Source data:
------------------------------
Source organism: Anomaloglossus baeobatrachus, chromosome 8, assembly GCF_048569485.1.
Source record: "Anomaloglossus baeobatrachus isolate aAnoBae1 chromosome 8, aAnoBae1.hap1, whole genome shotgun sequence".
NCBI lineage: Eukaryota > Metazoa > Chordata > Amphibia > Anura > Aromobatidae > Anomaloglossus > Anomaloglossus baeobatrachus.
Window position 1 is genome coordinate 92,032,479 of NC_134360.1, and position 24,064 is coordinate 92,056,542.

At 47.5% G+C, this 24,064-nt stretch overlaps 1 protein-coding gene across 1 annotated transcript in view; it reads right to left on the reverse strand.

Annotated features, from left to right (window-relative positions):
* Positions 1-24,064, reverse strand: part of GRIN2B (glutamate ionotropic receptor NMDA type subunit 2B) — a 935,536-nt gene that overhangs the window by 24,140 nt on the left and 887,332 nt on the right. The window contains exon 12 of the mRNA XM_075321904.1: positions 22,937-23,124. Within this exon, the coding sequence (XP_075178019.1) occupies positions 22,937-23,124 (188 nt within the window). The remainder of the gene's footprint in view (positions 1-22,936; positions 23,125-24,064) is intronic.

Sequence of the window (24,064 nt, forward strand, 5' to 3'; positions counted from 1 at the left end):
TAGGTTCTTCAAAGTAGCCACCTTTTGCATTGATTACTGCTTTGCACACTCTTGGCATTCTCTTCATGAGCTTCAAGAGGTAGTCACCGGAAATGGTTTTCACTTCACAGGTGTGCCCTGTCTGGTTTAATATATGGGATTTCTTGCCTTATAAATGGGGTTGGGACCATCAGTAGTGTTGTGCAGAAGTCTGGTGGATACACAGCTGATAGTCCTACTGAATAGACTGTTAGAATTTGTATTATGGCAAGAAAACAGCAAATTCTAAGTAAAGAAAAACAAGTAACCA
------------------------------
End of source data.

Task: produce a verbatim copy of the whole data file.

Source organism: Anomaloglossus baeobatrachus, chromosome 8, assembly GCF_048569485.1.
Source record: "Anomaloglossus baeobatrachus isolate aAnoBae1 chromosome 8, aAnoBae1.hap1, whole genome shotgun sequence".
NCBI lineage: Eukaryota > Metazoa > Chordata > Amphibia > Anura > Aromobatidae > Anomaloglossus > Anomaloglossus baeobatrachus.
Window position 1 is genome coordinate 92,032,479 of NC_134360.1, and position 24,064 is coordinate 92,056,542.

At 47.5% G+C, this 24,064-nt stretch overlaps 1 protein-coding gene across 1 annotated transcript in view; it reads right to left on the reverse strand.

Annotated features, from left to right (window-relative positions):
* Positions 1-24,064, reverse strand: part of GRIN2B (glutamate ionotropic receptor NMDA type subunit 2B) — a 935,536-nt gene that overhangs the window by 24,140 nt on the left and 887,332 nt on the right. The window contains exon 12 of the mRNA XM_075321904.1: positions 22,937-23,124. Within this exon, the coding sequence (XP_075178019.1) occupies positions 22,937-23,124 (188 nt within the window). The remainder of the gene's footprint in view (positions 1-22,936; positions 23,125-24,064) is intronic.

Sequence of the window (24,064 nt, forward strand, 5' to 3'; positions counted from 1 at the left end):
TAGGTTCTTCAAAGTAGCCACCTTTTGCATTGATTACTGCTTTGCACACTCTTGGCATTCTCTTCATGAGCTTCAAGAGGTAGTCACCGGAAATGGTTTTCACTTCACAGGTGTGCCCTGTCTGGTTTAATATATGGGATTTCTTGCCTTATAAATGGGGTTGGGACCATCAGTAGTGTTGTGCAGAAGTCTGGTGGATACACAGCTGATAGTCCTACTGAATAGACTGTTAGAATTTGTATTATGGCAAGAAAACAGCAAATTCTAAGTAAAGAAAAACAAGTAACCA